Now, they are in the process of believing it: they are skilled, they are capable, they are dreaming, and Senhoa trusts in their capacity. Small steps are leading them to learn more new skills, like *Sara*, who has become a Production Coordinator since September; She is now creating reports, Excel spreadsheets, emails in English, etc. all that combined with studies preparing for University next year!; or like *Tanya* who was a very bright but rebellious girl, recently became a Supervisor. She checks quality control and teaches the girls the more intricate techniques. Her compassionate manner and her leadership skills are blooming. She is becoming a wonderful team leader and extremely responsible!
We are committed to improving these wonderful 12 lotus flowers’ lives and, hopefully, more in the following years. What I have found during these past 4 months is that Senhoa’s Jewelry Program is not just a Vocational Training Program, but a whole package of resources, tools and support guiding these young ladies to believe in their capacities, to believe that they are beautiful inside and outside, to believe that they are already on the way to empowerment, and to believe that all Senhoa’s team believe in them.
*Names were changed.
My name is Sylvia. I work in Senhoa's Head Office in Huntington Beach, California but was given the privilege and opportunity to lead the jewelry program, in Cambodia for 6 months. I eagerly accepted and am forever grateful for the experience. Beyond living in a new place, being immersed in a new culture daily and seeing our work as it is on the ground (and not just through daily emails and Skype calls to the field team), the intimate interactions with our field staff and service users and what I learned from them will forever stay with me.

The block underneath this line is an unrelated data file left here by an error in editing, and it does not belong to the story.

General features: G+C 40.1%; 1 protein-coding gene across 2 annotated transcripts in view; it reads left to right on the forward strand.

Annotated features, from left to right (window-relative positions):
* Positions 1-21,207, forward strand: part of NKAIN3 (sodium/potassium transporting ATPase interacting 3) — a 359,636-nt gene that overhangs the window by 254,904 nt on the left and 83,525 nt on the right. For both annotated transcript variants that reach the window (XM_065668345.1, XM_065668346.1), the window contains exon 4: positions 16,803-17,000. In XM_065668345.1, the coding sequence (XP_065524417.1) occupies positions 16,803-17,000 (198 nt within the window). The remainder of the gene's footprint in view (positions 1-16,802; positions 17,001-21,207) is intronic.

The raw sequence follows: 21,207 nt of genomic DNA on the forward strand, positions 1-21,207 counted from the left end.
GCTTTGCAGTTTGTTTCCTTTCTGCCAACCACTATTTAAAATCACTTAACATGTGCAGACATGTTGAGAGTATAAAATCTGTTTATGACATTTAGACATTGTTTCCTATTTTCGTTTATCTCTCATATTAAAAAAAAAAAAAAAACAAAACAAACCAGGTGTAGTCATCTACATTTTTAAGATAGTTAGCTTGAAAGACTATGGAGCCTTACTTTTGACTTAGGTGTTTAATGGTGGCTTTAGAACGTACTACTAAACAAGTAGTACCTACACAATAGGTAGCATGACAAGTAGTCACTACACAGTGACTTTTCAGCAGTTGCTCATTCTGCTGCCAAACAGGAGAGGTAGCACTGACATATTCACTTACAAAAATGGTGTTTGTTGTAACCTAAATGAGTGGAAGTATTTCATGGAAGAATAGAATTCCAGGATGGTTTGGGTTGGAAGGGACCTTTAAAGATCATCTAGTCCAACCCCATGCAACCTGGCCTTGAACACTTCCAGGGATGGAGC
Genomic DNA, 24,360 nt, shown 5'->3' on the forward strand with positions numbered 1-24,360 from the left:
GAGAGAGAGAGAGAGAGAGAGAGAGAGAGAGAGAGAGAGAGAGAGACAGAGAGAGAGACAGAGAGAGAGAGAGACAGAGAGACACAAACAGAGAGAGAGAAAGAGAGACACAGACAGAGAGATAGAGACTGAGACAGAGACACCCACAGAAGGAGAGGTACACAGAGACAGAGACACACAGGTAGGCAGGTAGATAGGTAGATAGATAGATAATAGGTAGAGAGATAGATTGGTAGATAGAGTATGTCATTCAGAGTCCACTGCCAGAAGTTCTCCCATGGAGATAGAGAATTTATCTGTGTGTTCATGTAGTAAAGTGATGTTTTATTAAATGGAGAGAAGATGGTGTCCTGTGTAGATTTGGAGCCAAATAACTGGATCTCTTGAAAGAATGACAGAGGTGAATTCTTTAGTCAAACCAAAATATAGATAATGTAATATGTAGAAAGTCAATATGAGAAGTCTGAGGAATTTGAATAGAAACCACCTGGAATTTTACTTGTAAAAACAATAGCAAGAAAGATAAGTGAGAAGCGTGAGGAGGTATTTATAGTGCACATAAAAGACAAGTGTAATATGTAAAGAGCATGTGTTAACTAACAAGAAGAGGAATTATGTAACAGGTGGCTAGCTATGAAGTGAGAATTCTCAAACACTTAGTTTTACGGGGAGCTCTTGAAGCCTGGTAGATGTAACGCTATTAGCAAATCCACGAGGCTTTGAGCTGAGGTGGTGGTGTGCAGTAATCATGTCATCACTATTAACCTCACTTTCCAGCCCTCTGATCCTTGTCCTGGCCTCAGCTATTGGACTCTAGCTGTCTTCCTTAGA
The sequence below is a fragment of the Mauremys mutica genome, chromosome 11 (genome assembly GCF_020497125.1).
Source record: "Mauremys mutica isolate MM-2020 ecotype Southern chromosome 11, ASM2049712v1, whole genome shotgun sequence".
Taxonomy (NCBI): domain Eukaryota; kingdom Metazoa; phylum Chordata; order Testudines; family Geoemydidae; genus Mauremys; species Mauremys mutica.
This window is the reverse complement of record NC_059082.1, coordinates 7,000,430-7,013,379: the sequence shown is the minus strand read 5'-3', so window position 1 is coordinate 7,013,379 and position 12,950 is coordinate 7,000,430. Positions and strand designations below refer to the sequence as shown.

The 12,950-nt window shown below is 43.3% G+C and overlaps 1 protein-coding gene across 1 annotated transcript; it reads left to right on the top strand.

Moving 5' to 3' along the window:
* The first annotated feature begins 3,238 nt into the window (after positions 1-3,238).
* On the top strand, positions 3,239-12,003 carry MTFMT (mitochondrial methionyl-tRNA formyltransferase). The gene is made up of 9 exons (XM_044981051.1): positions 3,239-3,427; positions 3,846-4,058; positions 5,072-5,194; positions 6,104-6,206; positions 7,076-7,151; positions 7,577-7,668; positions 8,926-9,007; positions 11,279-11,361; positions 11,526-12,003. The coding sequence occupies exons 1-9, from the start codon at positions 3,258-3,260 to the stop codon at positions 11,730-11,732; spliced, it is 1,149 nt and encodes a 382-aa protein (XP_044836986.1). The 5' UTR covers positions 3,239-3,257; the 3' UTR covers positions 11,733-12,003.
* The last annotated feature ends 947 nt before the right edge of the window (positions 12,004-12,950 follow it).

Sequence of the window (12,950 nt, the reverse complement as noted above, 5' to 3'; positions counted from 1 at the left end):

Acclimating to Third World conditions amidst a growing tourist town was a lesser challenge; cultural differences--how different from what you are used to in the Western world is not necessary worse or needs improvement--was slightly more difficult to grasp. Above that was the delicate balance between catering to our artisans' needs, extending continual grace and being sensitive to their situations AND managing a productive and efficient business and teaching the girls to be good employees and not coddle or debilitate them by allowing irresponsibility or bad habits to develop.Leading the girls was an amazing, fun and challenging experience and there were many lessons to be learned. Possibly the most important lesson was a reflection of the girls' own experiences: healing and moving on from the past and looking forward to the future.In our descriptions of what Senhoa does, we had always written that we support survivors of human trafficking and sexual exploitation. We said that we are in a fight against modern slavery. We use bold and dramatic language that get our point across. We know that donors and supporters, particularly in the West, need to feel connected to a cause; they want to hear about the brutal stories. They want to feel like they are helping bring change to a harrowing cause. In short, we needed these strong words to sell and market our cause, to bring awareness to our mission.Being in Cambodia, I felt differently. Those strong, dramatic words, describing the "victims" that we worked with and their situations, however true, were not helping us move forward. They were holding us back, continually labeling and exploiting the girls (although not deliberately), reminding them that this is who they are and where they've been. It is ok to acknowledge the past, but we must make efforts to move forward and look to the future. We need to focus on the girls' accomplishments, how far they've come, the dreams they want to pursue going forward. We need to empower them.More than that, the girls were beginning to be more involved in the business, helping with sales, talking to customers at a weekend market we started selling their jewelry at. Visitors were coming into the design studio to see their artwork, to see them working hard at their craft, watch these amazing jewelry pieces being created by these talented girls. How could we continue to use the language that we used in front of the girls, whom we were teaching English to?In July we had a launch event in Siem Reap for Senhoa Jewelry. Our artisans were all there, dressed to the nines and beautiful, so excited to watch the first-ever live fashion show they've ever seen. Better yet, this show showcased their work, their art. It was an incomparable experience watching the pride and sparkle in their eyes as 250 people gathered for an event to celebrate their work and their accomplishments.We needed to do a short presentation before the fashion show which included a speech on what the Senhoa jewelry program was all about. It sounds rather silly now, given all of the different challenges I've faced since being in Cambodia, but I remember thinking in that moment of preparing for the presentation, I felt that THIS was the hardest moment. Figuring out what to say about the girls and this program when they are right there in front of you. In the past we have many scripts prepared, all utilizing the descriptions that I've provided above. But now, what to say to describe what we do and who we work with, when the girls are watching and listening to you?We decided to say the truth, we work with young women who have gone through many hardships and have had few opportunities growing up. We are here to provide them with the tools they need to move forward from their pasts and live independently and take care of themselves and their families. And more than that, to live out their dreams.Dreams are difficult to live out when you constantly hear these words about yourself. We cannot shield them from the words we use to describe our programs. We are not in the business of keeping them in the dark. As we learned this, we are effectively making efforts to change the language on our website and marketing channels to reflect change and moving toward the future and less on victimization and labeling. We are not perfect and are constantly learning, but we strive to inspire growth and make our girls feel comfortable, safe, happy and free.